Huge thanks to Dr Maryhan Baker, our guest blogger this month, who will be giving a talk on 'Identifying Anxiety in Children' on Thursday 17 November at Clifton College, Bristol. More details about the event can be found here. Tickets are just £18.
There has been a great deal of focus on children’s mental health in recent years with statistics now showing one in four children will experience a significant mental health challenge before the age of sixteen years. With these stark statistics as a background it can be very difficult as a parent to establish whether your child is experiencing any difficulties and how to help them if they are. Whilst there are no specific hard and fast rules, there are some clear warning signs, which might indicate your child is less than psychologically fit, and some simple activities you can do to help.
Establishing whether there’s a problem
These are the five main warning signs, which might indicate your child has a mental health issue. These are not exhaustive but the most common indicators:
- Mood changes; these can be intense feelings of sadness, anxiety, or mood swings
- Changes in behaviour; this might be getting very angry very quickly or behaving in a way which is totally out of character
- Difficulty concentrating; struggling to sit still or focus on a task from start to finish
- Physical symptoms; they might tell you they have a stomach ache, headache or generally feel unwell
- Difficulty sleeping; your child struggles to fall asleep at night, wakes repeatedly, or says they always feel tired.
Strategies to help
1. Believe in your child's ability to overcome
Your child might be scared of sleeping alone right now, but if you show him you believe it is something which they an overcome, you create a more empowering sauce. It is perfectly normal to experience stress and anxiety in life, by normalizing it and letting your child know it won’t last forever you take away any isolation they may feel.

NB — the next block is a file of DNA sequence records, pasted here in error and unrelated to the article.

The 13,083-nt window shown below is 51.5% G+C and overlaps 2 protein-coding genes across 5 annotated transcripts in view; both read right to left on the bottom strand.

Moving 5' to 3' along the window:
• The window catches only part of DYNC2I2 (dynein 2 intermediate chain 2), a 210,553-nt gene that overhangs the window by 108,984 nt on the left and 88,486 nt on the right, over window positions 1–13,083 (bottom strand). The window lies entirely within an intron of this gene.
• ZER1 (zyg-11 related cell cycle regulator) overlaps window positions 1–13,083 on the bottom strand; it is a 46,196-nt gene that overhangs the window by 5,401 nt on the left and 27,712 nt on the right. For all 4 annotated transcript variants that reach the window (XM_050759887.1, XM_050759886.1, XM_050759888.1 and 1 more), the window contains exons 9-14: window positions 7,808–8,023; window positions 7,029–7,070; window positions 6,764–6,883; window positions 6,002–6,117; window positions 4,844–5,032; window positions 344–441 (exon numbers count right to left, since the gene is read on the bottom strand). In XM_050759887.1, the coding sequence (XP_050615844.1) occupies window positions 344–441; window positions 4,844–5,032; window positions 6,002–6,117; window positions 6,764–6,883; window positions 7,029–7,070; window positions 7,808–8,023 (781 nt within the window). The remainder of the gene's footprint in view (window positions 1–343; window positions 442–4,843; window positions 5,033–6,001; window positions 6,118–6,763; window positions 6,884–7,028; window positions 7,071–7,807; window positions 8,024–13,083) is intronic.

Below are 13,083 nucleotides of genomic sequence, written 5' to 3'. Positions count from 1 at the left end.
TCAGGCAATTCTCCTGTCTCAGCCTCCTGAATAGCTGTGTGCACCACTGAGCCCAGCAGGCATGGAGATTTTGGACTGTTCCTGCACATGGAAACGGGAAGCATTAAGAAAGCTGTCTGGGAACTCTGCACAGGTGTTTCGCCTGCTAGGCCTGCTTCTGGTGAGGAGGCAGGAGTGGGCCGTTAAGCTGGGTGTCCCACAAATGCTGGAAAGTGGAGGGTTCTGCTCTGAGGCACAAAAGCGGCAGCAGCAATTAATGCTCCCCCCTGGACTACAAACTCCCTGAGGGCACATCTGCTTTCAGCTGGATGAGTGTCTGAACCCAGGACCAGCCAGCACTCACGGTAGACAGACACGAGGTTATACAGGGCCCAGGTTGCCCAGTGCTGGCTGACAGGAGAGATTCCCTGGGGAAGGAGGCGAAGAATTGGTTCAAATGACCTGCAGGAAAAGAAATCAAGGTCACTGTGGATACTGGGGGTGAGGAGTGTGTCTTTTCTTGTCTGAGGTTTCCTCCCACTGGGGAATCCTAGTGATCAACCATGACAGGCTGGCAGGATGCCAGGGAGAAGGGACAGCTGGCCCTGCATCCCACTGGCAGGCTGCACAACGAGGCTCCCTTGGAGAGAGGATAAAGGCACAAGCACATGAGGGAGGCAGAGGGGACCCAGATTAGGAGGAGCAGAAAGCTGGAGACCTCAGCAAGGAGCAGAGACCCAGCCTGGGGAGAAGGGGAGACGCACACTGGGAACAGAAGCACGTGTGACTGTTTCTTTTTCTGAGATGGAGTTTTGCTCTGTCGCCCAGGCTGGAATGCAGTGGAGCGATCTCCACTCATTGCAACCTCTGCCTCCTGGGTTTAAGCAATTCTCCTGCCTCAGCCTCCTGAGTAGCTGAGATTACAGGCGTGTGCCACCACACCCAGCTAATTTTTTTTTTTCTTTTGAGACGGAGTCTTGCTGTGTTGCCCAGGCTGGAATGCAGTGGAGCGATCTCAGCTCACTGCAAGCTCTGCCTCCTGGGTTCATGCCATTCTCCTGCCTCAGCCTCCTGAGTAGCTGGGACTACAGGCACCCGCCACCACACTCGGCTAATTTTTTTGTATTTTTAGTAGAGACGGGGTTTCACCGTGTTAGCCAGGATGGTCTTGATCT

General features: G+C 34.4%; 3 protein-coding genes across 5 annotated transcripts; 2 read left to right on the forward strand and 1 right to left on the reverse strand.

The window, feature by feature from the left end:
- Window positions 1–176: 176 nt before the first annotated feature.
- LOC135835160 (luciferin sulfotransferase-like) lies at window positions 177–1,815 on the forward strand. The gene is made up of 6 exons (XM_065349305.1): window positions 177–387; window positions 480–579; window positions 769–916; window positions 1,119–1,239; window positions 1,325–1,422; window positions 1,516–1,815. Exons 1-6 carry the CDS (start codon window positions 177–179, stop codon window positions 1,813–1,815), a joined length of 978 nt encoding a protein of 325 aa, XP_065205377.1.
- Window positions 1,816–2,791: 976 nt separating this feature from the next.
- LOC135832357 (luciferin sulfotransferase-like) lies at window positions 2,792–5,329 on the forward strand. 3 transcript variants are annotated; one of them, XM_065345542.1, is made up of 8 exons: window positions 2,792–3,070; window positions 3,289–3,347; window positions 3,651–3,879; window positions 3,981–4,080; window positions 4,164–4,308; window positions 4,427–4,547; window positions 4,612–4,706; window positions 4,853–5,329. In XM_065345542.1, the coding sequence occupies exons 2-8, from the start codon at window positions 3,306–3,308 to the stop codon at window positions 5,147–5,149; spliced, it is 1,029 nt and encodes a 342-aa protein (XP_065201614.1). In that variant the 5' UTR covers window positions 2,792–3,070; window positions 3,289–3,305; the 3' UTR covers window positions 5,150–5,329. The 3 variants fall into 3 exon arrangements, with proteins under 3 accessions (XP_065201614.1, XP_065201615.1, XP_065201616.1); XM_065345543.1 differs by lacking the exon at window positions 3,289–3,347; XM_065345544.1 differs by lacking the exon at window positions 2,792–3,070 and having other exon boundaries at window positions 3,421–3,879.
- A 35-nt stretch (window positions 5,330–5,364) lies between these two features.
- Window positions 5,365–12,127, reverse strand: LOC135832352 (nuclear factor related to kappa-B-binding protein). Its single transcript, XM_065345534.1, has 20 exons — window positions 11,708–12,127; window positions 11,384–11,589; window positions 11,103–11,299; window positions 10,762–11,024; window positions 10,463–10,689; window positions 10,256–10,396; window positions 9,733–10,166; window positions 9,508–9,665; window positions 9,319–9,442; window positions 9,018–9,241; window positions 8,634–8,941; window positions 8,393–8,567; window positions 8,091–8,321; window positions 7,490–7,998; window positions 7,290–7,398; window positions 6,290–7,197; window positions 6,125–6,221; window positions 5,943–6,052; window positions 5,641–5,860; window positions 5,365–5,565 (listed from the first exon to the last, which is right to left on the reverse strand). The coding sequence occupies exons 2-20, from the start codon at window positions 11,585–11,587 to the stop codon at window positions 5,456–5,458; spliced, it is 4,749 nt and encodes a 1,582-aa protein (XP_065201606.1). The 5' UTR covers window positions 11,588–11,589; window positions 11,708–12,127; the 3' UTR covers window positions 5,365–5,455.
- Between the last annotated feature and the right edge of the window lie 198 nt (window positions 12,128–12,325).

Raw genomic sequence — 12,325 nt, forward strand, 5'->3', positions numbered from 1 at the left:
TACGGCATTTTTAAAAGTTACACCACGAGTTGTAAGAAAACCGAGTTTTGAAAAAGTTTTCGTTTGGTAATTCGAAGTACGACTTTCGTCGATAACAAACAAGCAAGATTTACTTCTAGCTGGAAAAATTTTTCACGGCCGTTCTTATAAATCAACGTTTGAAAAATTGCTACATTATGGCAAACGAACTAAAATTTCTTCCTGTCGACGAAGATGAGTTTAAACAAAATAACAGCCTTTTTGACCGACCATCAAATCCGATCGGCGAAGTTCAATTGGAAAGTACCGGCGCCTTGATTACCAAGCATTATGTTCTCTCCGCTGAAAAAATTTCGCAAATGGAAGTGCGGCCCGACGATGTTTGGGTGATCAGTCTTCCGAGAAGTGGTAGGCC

2. Acknowledge the emotion behind the behaviour
This helps all children, but is particularly important for anxious children who need to know that their feelings are valid. You might not be able to understand or relate to your child's anxiety around friendships, for example, but your empathy validates your child's feelings which is an important first step. Dismissing a child's feelings by telling them there's nothing to worry about only leads to more anxiety and a feeling that their emotions are somehow abnormal or wrong.
3. Discuss the physical side of anxiety
Explain to your child how anxiety is our bodies alarm system, dating back to the time of sabre tooth tigers. We needed a way of being alerted to danger quickly so we could run away and avoid being eaten. Although the sabre tooth tigers are now gone the alarm system is still there and it sometimes goes off when there is no real danger.
4. Problem solve bespoke solutions
Each child needs their own set of tools and strategies for dealing with their unique anxiety. Talking to your child about what they could do to help themselves when they experience anxiety is key to helping them cope in the future. Encourage them to come up with their own solutions, rather than you imposing your ideas on them.
5. Learn to recognise the difference between behaviour and anxiety
All our behaviour is driven by our emotions and with anxiety this can be significantly heightened. The key differences which differentiate anxiety driven behaviour from behaviour which pushes boundaries is the motive behind anxious behaviour is protection rather than a deliberate disregard of rules.